curr.p1winTally += 1;
        } else if (simResult == GameStates.Draw) {
            curr.p1winTally += 0.5;
        }
        curr.totalSimulations += 1;
        curr = curr.parent;
    }
}

Step 1: Obtaining a Leaf Node to Simulate

Now that we have discussed what happens to each leaf node that is identified for a Monte Carlo simulation, let’s return to step 1 and discuss how that leaf node was obtained.

The MCTS algorithm begins at the top of the tree (at the root node). It gives a score to each child node of this node, and it picks the child with the highest score. For purposes of this discussion, we’ll call giving each child of a node a score and picking the child with highest score pick best child. The details of how pick best child assigns scores will be discussed in the next section.

Pick best child is run repeatedly. Each time, it starts from the node that was last picked. It gives each child of that node a score, and it picks the one with the highest score. The process stops when a node with zero children or with missing children is picked.

`Pick best child` descends down the game tree until a node with missing children is reached
Pick best child descends down the game tree until a node with missing children is reached

If the node pick best child picks is missing children, one of the missing children will be created. The newly-created leaf node is the one that is used by steps 2 and 3 (discussed above) to run a simulation and update the statistics. If this process encounters a node that has zero children because it represents the end of a game (a win, loss, or draw), then it is not possible to create a child. Consequently, the node with zero children is the one used by steps 2 and 3.

An example of code that implements this process is:

function getNodeToSimulate(root: Node): Node {
    var curr: Node = root;
    
    while ( canHaveChildren(curr) ) {
        if ( missingChildren(curr) )  {
            return createMissingChild(curr);
        
        } else { //all children of curr exist, so descend down the tree
            curr = pickBestChild(curr);
        }
    }
    return curr;//curr is a win, loss, or draw (no children possible)
}

How Scores Are Assigned

As described above, pick best child descends down the game tree in search of the leaf node to use for the next simulation. We want it to focus on the most promising game moves—those that have the best win statistics. But we need to avoid relying too heavily on the win statistics because they may be inaccurate.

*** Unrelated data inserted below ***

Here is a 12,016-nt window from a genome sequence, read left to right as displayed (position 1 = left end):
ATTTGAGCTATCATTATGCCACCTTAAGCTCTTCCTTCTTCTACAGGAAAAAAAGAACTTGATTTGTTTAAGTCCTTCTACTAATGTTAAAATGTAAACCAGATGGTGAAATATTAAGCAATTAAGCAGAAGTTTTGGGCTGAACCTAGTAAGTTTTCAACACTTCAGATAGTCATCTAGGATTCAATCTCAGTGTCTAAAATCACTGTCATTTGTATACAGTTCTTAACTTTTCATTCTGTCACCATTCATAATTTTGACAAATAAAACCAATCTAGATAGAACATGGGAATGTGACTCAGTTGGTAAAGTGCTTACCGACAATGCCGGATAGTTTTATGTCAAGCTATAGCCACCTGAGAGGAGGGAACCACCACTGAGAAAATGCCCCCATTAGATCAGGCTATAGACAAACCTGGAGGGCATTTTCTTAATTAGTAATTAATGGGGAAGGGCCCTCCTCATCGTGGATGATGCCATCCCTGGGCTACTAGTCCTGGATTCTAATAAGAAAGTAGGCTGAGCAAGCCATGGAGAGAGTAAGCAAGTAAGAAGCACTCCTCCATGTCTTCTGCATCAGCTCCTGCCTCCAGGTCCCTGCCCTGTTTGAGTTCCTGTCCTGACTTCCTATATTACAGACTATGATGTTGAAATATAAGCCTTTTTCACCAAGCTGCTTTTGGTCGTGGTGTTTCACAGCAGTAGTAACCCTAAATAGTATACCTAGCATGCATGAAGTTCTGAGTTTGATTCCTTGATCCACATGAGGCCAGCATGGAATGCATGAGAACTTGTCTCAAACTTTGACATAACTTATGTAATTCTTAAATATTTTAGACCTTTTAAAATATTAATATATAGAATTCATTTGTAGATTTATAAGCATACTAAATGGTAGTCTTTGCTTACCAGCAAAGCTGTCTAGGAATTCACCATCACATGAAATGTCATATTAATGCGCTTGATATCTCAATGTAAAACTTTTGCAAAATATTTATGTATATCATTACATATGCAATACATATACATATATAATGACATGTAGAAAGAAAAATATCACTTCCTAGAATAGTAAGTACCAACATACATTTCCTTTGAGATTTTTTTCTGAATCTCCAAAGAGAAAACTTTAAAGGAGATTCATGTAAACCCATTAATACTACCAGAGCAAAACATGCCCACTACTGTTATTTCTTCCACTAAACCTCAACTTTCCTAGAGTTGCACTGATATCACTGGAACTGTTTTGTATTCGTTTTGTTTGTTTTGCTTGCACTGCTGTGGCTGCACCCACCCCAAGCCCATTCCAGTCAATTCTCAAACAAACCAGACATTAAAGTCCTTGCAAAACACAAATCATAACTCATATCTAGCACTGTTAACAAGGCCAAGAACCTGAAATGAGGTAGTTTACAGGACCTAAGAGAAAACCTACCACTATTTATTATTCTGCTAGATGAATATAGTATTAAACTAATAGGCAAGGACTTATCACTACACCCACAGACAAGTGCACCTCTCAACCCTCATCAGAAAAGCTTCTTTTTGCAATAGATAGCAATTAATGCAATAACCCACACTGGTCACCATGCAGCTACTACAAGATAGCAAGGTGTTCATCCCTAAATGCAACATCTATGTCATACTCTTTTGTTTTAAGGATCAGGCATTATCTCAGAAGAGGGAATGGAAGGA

For example, assume we have simulated one move ten times, finding that it resulted in a win five of those times. Assume we simulated a second move ten times, finding that it resulted in a win four of those times. In this scenario, we should not attribute much significance to the first move’s win rate being 10% higher than the second move’s win rate. That 10% difference is within the margin of error, and we really don’t know which move is better yet. In short, it’s too early to focus on only one of these moves. Instead, we need to explore the descendants of both of these nodes.

Conversely, if we have simulated both moves many thousands of times, and there is still a 10% difference in the win rate, we now have some confidence that the move with the higher win rate is in fact better. In this situation we have explored enough, and it now makes sense to focus on exploiting our results. We do this by focusing our remaining exploration and expansion of the game tree on the descendants of the most promising node.

We represent these intuitions mathematically using the formula below. Recall that pick best child starts from a parent node, scores all its children, and selects the child with the highest score. Each score is calculated as follows:

$$Score = Win Rate + c \cdot \sqrt{ \frac{2 \cdot \ln{Parent Simulations}}{Node Simulations} }$$

$Win Rate$ is the percentage of simulations that were won by the player whose turn it is.

$Parent Simulations$ is the number of simulations that include the game state of the parent node.

$Node Simulations$ is the number of simulations that include the game state of the child node being scored.

The first portion of the score ($Win Rate$) has a value between 0 and 1. If it is the first player’s turn, the win rate reflects how often the first player won the simulations. If it is the second player’s turn, the win rate reflects how often the second player won the simulations. The win rate portion of the score encourages selection of the option that is most promising to the current player, since that is what a savvy player is most likely to select.

The second portion of the score ($c \cdot \sqrt{ \frac{2 \cdot \ln{Parent Simulations}}{Node Simulations} }$) represents how important it is to explore this node. This term has a relatively high value at first. But it decreases towards zero the more times the node has been simulated. $c$ is a constant that can be used to tune amount of emphasis put on exploration vs. exploitation. $c=1$ appears in the literature,2 but higher values are appropriate for situations where the algorithm may be run for only a short time or where early simulation results may be inaccurate.

Figure 5 illustrates the how this scoring system encourages exploration. In Figure 5, the node on the left has a win rate of 50%, and the node on the right has a win rate of only 30%. Thus, the node on the left seems much more promising. But the score for the node on the right is higher, meaning that it is more important to run a simulation on a descendant of the right node than the left node. This occurred because the node on the right has only been simulated 100 times, whereas the node on the left has been simulated 1,000 times. Once the node on the right has been simulated thousands of times, it will receive a much smaller boost from the $c \cdot \sqrt{ \frac{2 \cdot \ln{Parent Simulations}}{Node Simulations} }$ term, and the $Win Rate$ will become the largest component of its score.

The $c \cdot \sqrt{ \frac{2 \cdot \ln{Parent Simulations}}{Node Simulations}  }$ term boosts the score of a node with only 100 simulations above the score of a node with 1,000 simulations.
The $c \cdot \sqrt{ \frac{2 \cdot \ln{Parent Simulations}}{Node Simulations} }$ term boosts the score of a node with only 100 simulations above the score of a node with 1,000 simulations.